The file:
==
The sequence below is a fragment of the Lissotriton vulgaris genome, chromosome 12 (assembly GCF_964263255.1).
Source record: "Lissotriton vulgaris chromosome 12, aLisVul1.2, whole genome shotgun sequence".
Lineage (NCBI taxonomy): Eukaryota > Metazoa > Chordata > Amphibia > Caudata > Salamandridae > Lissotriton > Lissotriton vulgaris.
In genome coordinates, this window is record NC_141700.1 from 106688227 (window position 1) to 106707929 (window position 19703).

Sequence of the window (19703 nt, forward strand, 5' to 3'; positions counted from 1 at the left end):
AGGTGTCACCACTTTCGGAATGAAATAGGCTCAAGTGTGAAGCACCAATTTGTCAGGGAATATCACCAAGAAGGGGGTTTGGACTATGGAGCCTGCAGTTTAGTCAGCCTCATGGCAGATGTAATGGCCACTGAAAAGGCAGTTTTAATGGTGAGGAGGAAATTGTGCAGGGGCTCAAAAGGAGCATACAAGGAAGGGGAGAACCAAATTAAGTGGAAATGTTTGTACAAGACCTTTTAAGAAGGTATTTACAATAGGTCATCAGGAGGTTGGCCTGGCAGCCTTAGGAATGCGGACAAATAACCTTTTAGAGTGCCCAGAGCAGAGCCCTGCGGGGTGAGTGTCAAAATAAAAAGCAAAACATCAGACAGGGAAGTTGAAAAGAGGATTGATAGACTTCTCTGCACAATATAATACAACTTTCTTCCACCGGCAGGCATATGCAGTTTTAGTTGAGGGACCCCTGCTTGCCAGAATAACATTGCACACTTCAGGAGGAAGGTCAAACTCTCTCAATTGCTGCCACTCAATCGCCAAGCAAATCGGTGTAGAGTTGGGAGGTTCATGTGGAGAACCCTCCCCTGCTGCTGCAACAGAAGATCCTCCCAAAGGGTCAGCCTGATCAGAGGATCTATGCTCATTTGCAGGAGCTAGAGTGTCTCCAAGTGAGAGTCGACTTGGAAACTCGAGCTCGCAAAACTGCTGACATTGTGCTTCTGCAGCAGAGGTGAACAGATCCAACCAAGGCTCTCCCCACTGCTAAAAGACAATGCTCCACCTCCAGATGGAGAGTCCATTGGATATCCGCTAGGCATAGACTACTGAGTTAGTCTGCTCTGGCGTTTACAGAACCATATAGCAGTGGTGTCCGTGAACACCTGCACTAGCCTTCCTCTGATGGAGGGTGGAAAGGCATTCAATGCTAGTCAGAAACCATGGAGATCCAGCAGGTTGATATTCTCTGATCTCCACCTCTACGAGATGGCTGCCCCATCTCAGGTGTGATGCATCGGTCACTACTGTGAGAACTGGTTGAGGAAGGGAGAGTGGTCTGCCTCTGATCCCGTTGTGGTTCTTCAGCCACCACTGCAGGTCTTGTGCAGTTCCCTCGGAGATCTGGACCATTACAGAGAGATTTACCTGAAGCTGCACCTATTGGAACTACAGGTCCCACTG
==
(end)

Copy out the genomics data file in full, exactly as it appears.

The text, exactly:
The sequence below is a fragment of the Lissotriton vulgaris genome, chromosome 12 (assembly GCF_964263255.1).
Source record: "Lissotriton vulgaris chromosome 12, aLisVul1.2, whole genome shotgun sequence".
Lineage (NCBI taxonomy): Eukaryota > Metazoa > Chordata > Amphibia > Caudata > Salamandridae > Lissotriton > Lissotriton vulgaris.
In genome coordinates, this window is record NC_141700.1 from 106688227 (window position 1) to 106707929 (window position 19703).

Sequence of the window (19703 nt, forward strand, 5' to 3'; positions counted from 1 at the left end):
AGGTGTCACCACTTTCGGAATGAAATAGGCTCAAGTGTGAAGCACCAATTTGTCAGGGAATATCACCAAGAAGGGGGTTTGGACTATGGAGCCTGCAGTTTAGTCAGCCTCATGGCAGATGTAATGGCCACTGAAAAGGCAGTTTTAATGGTGAGGAGGAAATTGTGCAGGGGCTCAAAAGGAGCATACAAGGAAGGGGAGAACCAAATTAAGTGGAAATGTTTGTACAAGACCTTTTAAGAAGGTATTTACAATAGGTCATCAGGAGGTTGGCCTGGCAGCCTTAGGAATGCGGACAAATAACCTTTTAGAGTGCCCAGAGCAGAGCCCTGCGGGGTGAGTGTCAAAATAAAAAGCAAAACATCAGACAGGGAAGTTGAAAAGAGGATTGATAGACTTCTCTGCACAATATAATACAACTTTCTTCCACCGGCAGGCATATGCAGTTTTAGTTGAGGGACCCCTGCTTGCCAGAATAACATTGCACACTTCAGGAGGAAGGTCAAACTCTCTCAATTGCTGCCACTCAATCGCCAAGCAAATCGGTGTAGAGTTGGGAGGTTCATGTGGAGAACCCTCCCCTGCTGCTGCAACAGAAGATCCTCCCAAAGGGTCAGCCTGATCAGAGGATCTATGCTCATTTGCAGGAGCTAGAGTGTCTCCAAGTGAGAGTCGACTTGGAAACTCGAGCTCGCAAAACTGCTGACATTGTGCTTCTGCAGCAGAGGTGAACAGATCCAACCAAGGCTCTCCCCACTGCTAAAAGACAATGCTCCACCTCCAGATGGAGAGTCCATTGGATATCCGCTAGGCATAGACTACTGAGTTAGTCTGCTCTGGCGTTTACAGAACCATATAGCAGTGGTGTCCGTGAACACCTGCACTAGCCTTCCTCTGATGGAGGGTGGAAAGGCATTCAATGCTAGTCAGAAACCATGGAGATCCAGCAGGTTGATATTCTCTGATCTCCACCTCTACGAGATGGCTGCCCCATCTCAGGTGTGATGCATCGGTCACTACTGTGAGAACTGGTTGAGGAAGGGAGAGTGGTCTGCCTCTGATCCCGTTGTGGTTCTTCAGCCACCACTGCAGGTCTTGTGCAGTTCCCTCGGAGATCTGGACCATTACAGAGAGATTTACCTGAAGCTGCACCTATTGGAACTACAGGTCCCACTG